Friday Mar 21, 2008

Mepco Schlenk College Visit and a Moral Dilemma

I went on a trip to India recently. During that time, I got a chance to visit the college where I studied for four years to get my engineering degree. My professors were thrilled to see me. It was nice to get introduced as one of their best students to my wife. I gave a lecture to the computer science engineering students about the concepts of open source and the mutual benefits involved. I talked about opensolaris and about some of the technologies that are present there. The students were interested to know about Sun as a company, the way projects work at Sun, and about the culture. Overall, it was a rewarding experience for everyone. 
Mepco Schlenk Visit - 2008

It has been more than 10 years since I last visited the place. There are lot of changes in the college since last time. There are lot more courses offered now and therefore many new buildings have sprung up. It is good to see the college growing in this way. I got to visit the new mathematics lab. This lab is very interesting. The lab contains many puzzles, analytical problems, and tools to solve them in a practical manner. The lab is a very good idea.

Mepco Schlenk Engineering College is also known for its very strict rules and for its severe punishments for breaking the rules. The rules of the college have gotten stricter, since the time I studied there. A more recent rule in the college hostels is, a girl can leave the college hostel to go out, if and only if, one of the girl's parent is physically present with the girl. The stated purpose of its rule is to prevent dating and for the girl's protection. This rule does not exist for the boys in the college hostels.

The effect of this rule is that girls cannot go to technical conferences or present papers outside the college campus, unless a parent comes over to the college to take them there. This rule is discriminative based on sex. It is very sad and I can understand the frustrations of the students.

I did get a chance to talk to the Principal of the college and give my feedback, but  I think there is very little chance of this changing anytime soon.  All this puts me in the horns of a moral dilemma. Should I support my alma mater, share my experiences and help the students studying there ? Wouldn't it indirectly endorse the rules of the college ? If I do not ever go there because I do not like certain rules of the college, then who loses ? What is lost ? How does the voice of dissent get heard ? I do not know the answers.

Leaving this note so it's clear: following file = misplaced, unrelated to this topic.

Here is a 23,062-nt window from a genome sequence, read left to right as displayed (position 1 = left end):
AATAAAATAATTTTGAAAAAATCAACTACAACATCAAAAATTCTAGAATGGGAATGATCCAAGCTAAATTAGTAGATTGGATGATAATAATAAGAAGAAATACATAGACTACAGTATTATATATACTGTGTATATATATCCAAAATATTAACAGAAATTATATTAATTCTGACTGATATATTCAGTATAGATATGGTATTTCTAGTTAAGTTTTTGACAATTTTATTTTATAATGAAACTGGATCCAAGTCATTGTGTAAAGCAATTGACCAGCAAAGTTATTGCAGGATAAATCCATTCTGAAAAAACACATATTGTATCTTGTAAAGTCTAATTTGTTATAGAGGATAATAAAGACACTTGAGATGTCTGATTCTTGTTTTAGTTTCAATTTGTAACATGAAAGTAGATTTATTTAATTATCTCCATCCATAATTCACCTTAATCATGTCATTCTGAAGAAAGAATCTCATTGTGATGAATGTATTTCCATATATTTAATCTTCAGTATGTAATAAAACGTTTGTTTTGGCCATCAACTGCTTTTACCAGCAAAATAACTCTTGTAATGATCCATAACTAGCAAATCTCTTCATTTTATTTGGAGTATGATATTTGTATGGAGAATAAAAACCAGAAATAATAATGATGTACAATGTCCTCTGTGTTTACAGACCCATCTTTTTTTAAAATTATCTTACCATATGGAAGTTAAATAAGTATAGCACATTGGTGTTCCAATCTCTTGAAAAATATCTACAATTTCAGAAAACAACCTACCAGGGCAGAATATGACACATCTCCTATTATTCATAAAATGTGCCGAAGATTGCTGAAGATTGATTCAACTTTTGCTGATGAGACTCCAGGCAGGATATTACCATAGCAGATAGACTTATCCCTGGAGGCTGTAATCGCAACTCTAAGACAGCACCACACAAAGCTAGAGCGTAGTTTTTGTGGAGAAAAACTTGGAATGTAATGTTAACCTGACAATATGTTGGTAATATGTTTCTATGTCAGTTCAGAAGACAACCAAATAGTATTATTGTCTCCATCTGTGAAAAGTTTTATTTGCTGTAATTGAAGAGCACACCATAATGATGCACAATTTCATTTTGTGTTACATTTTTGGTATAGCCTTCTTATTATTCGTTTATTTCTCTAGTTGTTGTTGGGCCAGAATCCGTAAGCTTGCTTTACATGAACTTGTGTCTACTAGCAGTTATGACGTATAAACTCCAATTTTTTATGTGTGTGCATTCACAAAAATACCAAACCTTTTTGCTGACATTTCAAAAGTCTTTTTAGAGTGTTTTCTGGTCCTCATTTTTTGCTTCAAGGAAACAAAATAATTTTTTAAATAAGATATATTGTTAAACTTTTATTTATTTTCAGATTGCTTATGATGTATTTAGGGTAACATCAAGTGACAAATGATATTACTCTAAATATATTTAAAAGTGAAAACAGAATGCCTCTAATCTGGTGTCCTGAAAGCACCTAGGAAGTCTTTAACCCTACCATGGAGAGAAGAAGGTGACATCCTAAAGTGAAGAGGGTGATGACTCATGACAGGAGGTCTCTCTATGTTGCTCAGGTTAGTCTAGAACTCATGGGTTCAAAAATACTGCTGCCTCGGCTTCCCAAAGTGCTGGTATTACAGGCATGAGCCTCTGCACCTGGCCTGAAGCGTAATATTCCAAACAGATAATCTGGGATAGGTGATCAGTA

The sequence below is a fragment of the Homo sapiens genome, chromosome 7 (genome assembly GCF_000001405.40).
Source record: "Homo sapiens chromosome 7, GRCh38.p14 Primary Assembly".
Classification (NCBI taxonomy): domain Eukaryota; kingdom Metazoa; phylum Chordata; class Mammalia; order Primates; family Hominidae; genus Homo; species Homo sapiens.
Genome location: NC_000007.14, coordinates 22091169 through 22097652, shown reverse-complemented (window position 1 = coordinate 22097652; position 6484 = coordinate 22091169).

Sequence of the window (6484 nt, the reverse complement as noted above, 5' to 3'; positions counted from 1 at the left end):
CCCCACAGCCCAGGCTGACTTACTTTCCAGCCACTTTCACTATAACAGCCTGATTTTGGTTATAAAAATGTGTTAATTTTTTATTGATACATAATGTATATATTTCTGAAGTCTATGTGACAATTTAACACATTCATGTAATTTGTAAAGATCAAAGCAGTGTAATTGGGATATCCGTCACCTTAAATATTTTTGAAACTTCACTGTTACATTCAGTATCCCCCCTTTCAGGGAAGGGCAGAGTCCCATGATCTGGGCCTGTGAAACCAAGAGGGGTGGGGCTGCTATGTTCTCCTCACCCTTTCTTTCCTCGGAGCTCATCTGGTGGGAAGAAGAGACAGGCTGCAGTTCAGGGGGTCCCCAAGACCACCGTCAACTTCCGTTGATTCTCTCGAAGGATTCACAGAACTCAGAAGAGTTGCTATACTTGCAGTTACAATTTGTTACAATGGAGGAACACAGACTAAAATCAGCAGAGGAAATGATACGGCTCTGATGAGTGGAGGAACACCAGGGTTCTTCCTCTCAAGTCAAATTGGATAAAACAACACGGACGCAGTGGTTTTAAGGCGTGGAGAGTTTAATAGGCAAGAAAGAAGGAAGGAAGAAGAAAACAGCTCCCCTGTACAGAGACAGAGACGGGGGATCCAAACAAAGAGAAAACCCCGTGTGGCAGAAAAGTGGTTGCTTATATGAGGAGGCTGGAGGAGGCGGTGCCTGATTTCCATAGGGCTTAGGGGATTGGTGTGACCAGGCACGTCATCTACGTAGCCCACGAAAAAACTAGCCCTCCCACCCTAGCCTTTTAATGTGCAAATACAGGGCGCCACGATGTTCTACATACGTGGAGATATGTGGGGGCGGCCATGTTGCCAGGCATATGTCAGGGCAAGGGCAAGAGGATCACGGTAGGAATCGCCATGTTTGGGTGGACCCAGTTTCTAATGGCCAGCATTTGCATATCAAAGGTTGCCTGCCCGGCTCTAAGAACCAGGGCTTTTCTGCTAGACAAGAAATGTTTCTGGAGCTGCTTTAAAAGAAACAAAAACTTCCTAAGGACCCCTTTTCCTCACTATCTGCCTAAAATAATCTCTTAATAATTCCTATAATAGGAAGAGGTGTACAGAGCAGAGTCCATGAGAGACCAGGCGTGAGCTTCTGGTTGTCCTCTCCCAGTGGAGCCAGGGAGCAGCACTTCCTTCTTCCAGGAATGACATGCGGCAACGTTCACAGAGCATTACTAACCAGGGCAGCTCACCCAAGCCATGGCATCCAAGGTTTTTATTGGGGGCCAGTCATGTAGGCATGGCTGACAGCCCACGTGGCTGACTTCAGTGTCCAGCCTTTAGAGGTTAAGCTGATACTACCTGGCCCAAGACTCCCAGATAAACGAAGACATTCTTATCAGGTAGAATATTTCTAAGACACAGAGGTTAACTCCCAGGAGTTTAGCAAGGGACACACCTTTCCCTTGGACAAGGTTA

Tuesday Oct 02, 2007

IEEE Cluster 2007 Conference

Ira and I attended the IEEE Cluster 2007 conference last month.  This conference was held at Austin, Texas from September 17-20. This was a technical conference with hands-on tutorials, paper presentations, poster sessions and panel discussions related to cluster computing.  Cluster computing means both high-performance cluster computing, and high-availability clustering in this conference.

 A poster paper that I co-authored, "CHAF - An Object Oriented Framework for Configuring Applications in a Clustered Environment" was accepted for the conference. This framework was implemented in Sun Cluster 3.2. I gave a live demonstration of this implementation on my laptop with a lab cluster at the back end. My session and demo were well received, to the extent that a Sun customer referred to it in his email to Sun later.Sun Cluster Manager Task Page

Andy Bechtolsheim gave the opening keynote, at the conference, on "Scaling to Petaflops". He talked about challenges of peta-scale, the opportunities and Sun's work in this area. He said that the primary challenge is memory speed scaling to meet the extra compute power delivered by the multiple cores.

 The two main topics that were the focus of the research papers and discussions, were multi-core and virtualization.  The panel discussion topic was multi-core computing, and the panelists were from IBM, Intel, UT Austin, nVIDIA and AMD. Prof. Steve Keckler used the phrase "termites, chainsaws and bulldozers" to refer to the different numbers of cores per chip, and it was clear by the end of the panel session that this phrase had caught on among the panelists and the audience!

 Ira and I also got an opportunity to visit Texas Advanced Computing Center at the University of Austin. This center is building a new supercomputer using Sun machines and the new Sun Magnum switch. It will be the largest supercomputer in the world when it becomes operational at the end of this year. It will have about 4000 nodes in the system. The whole site and the system was very impressive.

 The conference organizers had arranged a social outing with a barbecue dinner and live music (two live rock bands) at an Austin landmark restaurant, Stubbs. You might have seen their barbecue sauce in a local Safeway.

 One thought that stayed with me after the conference was from the closing keynote about "The Challenges and Rewards of Petascale Clusters", by Mark Seager from Lawrence Livermore National Labs. Mark Seager mentioned that different technologies that are in main stream today were present in the research community at least 20 years back. Some examples that he gave were garbage collection, virtual machines, and object oriented design. He stated that parallel programming was a technology that was not mainstream yet. I look forward to seeing Sun playing a big part in this.


Augustus Franklin Diraviam works for the Solaris Cluster engineering group at Sun Microsystems. He lives in the San Francisco bay area.


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